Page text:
Wednesday, October 18, 2017 Detailed Auto Topics
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Detailed Topics

On examination, the integral bearing reveals no bolts attaching it to the knuckle. These bearings are pressed into place with tremendous force. The force necessary to install these bearings can quickly destroy them, if not properly applied.

No bolts means this is a pressed in wheel bearing

Great care must be taken to avoid applying force through the bearing. This is accomplished by properly supporting the components and applying force only in specific areas. Improper installation is a leading cause of repeat failure in these type bearings.

 

Replacing a pressed-in wheel bearing

The steering knuckle, hub and bearing are removed from the vehicle as an assembly. An easy method of removing the hub from the bearing is with a judicious use of a bearing driver and hammer.

Removing a bearing hub with a hammer and bearing driver

The knuckle is secured in a vice and the hub is driven out of the bearing. With any service, the bearing is destroyed.  The inner race will remain with the hub and will be pulled from the bearing. A bearing driver, smaller than the hub shank is used.

Hub removed from the bearing and knuckle

With the hub out of the bearing, the bearings and races can be inspected. Wear and pitting will sometimes be visible but other times will not. The next step is to remove the inner race from the hub. This is accomplished with a special support clamp, made for the purpose and a hydraulic press.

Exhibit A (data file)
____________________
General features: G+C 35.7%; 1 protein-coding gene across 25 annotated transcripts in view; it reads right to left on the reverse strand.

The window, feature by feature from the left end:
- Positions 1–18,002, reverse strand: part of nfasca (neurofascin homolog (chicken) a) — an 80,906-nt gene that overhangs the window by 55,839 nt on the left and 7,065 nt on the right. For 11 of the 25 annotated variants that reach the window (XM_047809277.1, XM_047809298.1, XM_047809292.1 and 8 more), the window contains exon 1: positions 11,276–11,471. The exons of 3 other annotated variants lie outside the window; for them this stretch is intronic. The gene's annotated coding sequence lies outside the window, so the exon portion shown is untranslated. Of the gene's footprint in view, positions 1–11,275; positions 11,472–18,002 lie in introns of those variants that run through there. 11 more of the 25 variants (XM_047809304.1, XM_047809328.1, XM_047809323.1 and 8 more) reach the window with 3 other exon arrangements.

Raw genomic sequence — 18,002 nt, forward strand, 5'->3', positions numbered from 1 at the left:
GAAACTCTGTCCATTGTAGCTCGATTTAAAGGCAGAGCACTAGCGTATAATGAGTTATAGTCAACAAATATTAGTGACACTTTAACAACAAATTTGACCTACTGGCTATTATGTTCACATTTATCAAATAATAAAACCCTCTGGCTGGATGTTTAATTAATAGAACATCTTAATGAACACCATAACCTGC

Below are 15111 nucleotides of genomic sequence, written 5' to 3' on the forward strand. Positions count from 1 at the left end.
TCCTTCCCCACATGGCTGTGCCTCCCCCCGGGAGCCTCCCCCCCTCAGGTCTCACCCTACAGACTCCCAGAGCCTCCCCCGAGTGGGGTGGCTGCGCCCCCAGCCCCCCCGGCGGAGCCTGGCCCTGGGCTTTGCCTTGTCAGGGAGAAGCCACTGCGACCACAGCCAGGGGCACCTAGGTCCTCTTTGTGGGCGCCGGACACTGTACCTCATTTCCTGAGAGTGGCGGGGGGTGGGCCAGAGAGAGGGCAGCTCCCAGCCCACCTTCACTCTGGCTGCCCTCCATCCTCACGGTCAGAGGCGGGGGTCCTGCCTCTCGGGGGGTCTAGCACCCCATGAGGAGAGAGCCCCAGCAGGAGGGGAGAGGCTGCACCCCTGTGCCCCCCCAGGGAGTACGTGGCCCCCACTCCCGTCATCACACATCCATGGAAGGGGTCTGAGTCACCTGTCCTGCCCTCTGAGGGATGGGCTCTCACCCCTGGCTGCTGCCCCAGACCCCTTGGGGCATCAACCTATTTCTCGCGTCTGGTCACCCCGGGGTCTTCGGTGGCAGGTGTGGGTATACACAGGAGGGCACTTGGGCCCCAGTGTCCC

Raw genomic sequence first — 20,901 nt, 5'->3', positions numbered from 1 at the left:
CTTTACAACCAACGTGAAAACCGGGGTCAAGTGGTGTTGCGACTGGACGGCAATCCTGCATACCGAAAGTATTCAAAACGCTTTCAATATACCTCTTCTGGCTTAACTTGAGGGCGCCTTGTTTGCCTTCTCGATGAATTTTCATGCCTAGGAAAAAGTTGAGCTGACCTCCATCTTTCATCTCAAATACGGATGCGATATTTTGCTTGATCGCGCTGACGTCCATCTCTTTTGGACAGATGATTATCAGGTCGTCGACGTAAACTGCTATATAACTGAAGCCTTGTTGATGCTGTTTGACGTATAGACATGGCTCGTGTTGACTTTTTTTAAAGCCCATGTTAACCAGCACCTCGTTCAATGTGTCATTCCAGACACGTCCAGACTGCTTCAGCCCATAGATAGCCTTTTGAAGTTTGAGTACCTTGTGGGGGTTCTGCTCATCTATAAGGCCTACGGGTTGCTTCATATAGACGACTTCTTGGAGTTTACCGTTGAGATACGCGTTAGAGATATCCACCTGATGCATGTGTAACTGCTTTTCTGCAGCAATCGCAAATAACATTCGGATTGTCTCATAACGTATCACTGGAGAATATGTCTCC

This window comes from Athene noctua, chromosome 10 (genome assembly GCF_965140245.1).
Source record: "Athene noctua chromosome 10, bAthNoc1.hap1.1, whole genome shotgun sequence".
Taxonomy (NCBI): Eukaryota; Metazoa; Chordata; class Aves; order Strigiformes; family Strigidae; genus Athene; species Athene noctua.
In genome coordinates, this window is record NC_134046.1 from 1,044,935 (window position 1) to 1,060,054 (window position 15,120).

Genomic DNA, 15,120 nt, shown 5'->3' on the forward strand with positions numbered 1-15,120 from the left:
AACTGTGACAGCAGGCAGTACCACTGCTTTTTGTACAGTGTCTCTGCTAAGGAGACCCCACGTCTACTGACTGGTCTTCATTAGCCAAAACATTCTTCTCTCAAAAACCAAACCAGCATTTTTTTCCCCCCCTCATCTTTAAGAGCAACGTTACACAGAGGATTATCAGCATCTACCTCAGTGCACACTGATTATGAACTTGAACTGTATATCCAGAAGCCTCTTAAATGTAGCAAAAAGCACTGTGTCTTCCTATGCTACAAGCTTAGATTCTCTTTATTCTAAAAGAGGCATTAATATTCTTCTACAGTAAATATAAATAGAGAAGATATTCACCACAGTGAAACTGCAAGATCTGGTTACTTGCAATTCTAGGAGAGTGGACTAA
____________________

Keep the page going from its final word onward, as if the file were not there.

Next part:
Removing the inner race from the bearing hub

A support clamp is tightened into place, between the bearing and the hub. The clamp is supported and a press is used to push the hub free, using a pressing adaptor to avoid damage. Once the bearing race is removed, clean the shank of the hub and inspect for damage. Wear can be very smooth in appearance and appear normal. If needed, a micrometer should be used to measure for damage. Any wear means the hub should be replaced.

Removing the bearing from the knuckle

Remove any snap rings or retainers from the knuckle and the bearing is ready to be removed. The knuckle is supported and room is allowed for the bearing to come out. Press the bearing out from the back side. Once removed, clean and inspect the bearing bore.  Instructions for checking the bore can be found in the Detailed Topic, Why Front Wheel Bearings Fail.

In cases of premature or repeat bearing failure, an inside micrometer should be used to check the bore. The bore of a bent knuckle will not be round and any bearing pressed into it, will suffer repeat failure. Replace any knuckle with a bore that is more than .001" out of round.

Installing the bearing into the knuckle

Support the knuckle from the back side and the new bearing is pressed in. Great care should be used to be certain that pressure in only applied to the outer housing of the bearing. Any pressure on the inner race will damage the new bearing. The removed bearing shell can serve as an adapter if the proper tooling is not available. Press the bearing fully into place and install any snap ring or retainer necessary.

Instlling the hub into the wheel bearing

Installing the hub into the bearing is where damage is easily done. Any pressure applied through the rollers will damage the bearing. An easy way to avoid such damage is to support the hub as shown. An adapter, the size of the inner race, is used to keep all force between the race and the hub.

Install the knuckle in the vehicle and be certain to tighten the axle nut to the specified torque. Over or under-tightening may cause repeat bearing failure. With care, integral bearings can be replaced with no damage. The trick is never allowing force to be applied to the bearing by following the proper procedure.

 





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